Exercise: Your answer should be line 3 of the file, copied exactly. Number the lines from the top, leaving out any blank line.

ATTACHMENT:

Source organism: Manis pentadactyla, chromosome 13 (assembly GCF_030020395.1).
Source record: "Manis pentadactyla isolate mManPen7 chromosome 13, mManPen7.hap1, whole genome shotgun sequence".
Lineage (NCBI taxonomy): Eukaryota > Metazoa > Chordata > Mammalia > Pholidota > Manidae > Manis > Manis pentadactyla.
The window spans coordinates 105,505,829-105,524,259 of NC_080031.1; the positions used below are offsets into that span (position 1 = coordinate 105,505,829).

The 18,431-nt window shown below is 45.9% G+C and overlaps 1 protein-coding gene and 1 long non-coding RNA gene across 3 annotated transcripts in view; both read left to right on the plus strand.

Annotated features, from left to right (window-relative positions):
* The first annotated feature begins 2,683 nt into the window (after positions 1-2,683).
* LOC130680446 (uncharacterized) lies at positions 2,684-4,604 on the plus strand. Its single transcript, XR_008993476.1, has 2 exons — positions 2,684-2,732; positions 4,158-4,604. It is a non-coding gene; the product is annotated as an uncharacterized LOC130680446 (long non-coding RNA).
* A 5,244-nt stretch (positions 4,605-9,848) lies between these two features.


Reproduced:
Lineage (NCBI taxonomy): Eukaryota > Metazoa > Chordata > Mammalia > Pholidota > Manidae > Manis > Manis pentadactyla.